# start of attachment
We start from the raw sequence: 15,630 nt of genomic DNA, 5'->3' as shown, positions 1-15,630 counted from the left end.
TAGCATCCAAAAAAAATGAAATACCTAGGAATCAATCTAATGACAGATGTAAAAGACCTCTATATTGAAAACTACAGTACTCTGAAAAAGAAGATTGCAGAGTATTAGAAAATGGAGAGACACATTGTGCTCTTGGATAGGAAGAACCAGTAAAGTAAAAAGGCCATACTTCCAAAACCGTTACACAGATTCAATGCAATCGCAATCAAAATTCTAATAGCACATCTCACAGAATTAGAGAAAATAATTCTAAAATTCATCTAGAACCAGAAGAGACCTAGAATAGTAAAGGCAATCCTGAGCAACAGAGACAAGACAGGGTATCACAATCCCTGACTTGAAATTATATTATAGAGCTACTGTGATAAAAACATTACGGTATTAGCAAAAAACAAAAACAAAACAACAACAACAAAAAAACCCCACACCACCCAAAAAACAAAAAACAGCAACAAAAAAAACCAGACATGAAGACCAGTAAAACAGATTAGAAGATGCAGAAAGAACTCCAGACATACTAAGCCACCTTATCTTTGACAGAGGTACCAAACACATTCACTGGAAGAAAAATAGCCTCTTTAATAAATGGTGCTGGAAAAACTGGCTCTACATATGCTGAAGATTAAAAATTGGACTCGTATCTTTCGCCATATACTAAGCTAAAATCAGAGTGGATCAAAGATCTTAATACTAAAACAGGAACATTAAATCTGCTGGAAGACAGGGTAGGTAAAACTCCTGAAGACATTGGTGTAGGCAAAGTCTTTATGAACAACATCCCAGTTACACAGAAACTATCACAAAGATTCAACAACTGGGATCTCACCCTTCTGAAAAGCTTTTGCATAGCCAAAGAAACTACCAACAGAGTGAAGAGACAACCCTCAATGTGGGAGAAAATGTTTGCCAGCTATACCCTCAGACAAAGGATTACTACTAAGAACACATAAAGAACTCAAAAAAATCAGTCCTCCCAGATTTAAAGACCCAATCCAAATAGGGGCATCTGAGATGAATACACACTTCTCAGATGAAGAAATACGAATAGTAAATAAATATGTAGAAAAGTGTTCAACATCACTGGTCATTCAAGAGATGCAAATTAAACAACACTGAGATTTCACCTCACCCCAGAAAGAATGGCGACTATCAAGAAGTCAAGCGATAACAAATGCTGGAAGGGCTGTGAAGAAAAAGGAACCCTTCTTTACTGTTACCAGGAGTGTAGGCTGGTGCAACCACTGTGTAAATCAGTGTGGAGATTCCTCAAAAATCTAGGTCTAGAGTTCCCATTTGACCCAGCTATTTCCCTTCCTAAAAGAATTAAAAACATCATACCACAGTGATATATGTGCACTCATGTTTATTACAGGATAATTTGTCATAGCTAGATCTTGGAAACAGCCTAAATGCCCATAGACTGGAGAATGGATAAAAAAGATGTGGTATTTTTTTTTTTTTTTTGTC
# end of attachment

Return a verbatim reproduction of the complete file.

We start from the raw sequence: 15,630 nt of genomic DNA, 5'->3' as shown, positions 1-15,630 counted from the left end.
TAGCATCCAAAAAAAATGAAATACCTAGGAATCAATCTAATGACAGATGTAAAAGACCTCTATATTGAAAACTACAGTACTCTGAAAAAGAAGATTGCAGAGTATTAGAAAATGGAGAGACACATTGTGCTCTTGGATAGGAAGAACCAGTAAAGTAAAAAGGCCATACTTCCAAAACCGTTACACAGATTCAATGCAATCGCAATCAAAATTCTAATAGCACATCTCACAGAATTAGAGAAAATAATTCTAAAATTCATCTAGAACCAGAAGAGACCTAGAATAGTAAAGGCAATCCTGAGCAACAGAGACAAGACAGGGTATCACAATCCCTGACTTGAAATTATATTATAGAGCTACTGTGATAAAAACATTACGGTATTAGCAAAAAACAAAAACAAAACAACAACAACAAAAAAACCCCACACCACCCAAAAAACAAAAAACAGCAACAAAAAAAACCAGACATGAAGACCAGTAAAACAGATTAGAAGATGCAGAAAGAACTCCAGACATACTAAGCCACCTTATCTTTGACAGAGGTACCAAACACATTCACTGGAAGAAAAATAGCCTCTTTAATAAATGGTGCTGGAAAAACTGGCTCTACATATGCTGAAGATTAAAAATTGGACTCGTATCTTTCGCCATATACTAAGCTAAAATCAGAGTGGATCAAAGATCTTAATACTAAAACAGGAACATTAAATCTGCTGGAAGACAGGGTAGGTAAAACTCCTGAAGACATTGGTGTAGGCAAAGTCTTTATGAACAACATCCCAGTTACACAGAAACTATCACAAAGATTCAACAACTGGGATCTCACCCTTCTGAAAAGCTTTTGCATAGCCAAAGAAACTACCAACAGAGTGAAGAGACAACCCTCAATGTGGGAGAAAATGTTTGCCAGCTATACCCTCAGACAAAGGATTACTACTAAGAACACATAAAGAACTCAAAAAAATCAGTCCTCCCAGATTTAAAGACCCAATCCAAATAGGGGCATCTGAGATGAATACACACTTCTCAGATGAAGAAATACGAATAGTAAATAAATATGTAGAAAAGTGTTCAACATCACTGGTCATTCAAGAGATGCAAATTAAACAACACTGAGATTTCACCTCACCCCAGAAAGAATGGCGACTATCAAGAAGTCAAGCGATAACAAATGCTGGAAGGGCTGTGAAGAAAAAGGAACCCTTCTTTACTGTTACCAGGAGTGTAGGCTGGTGCAACCACTGTGTAAATCAGTGTGGAGATTCCTCAAAAATCTAGGTCTAGAGTTCCCATTTGACCCAGCTATTTCCCTTCCTAAAAGAATTAAAAACATCATACCACAGTGATATATGTGCACTCATGTTTATTACAGGATAATTTGTCATAGCTAGATCTTGGAAACAGCCTAAATGCCCATAGACTGGAGAATGGATAAAAAAGATGTGGTATTTTTTTTTTTTTTTTGTC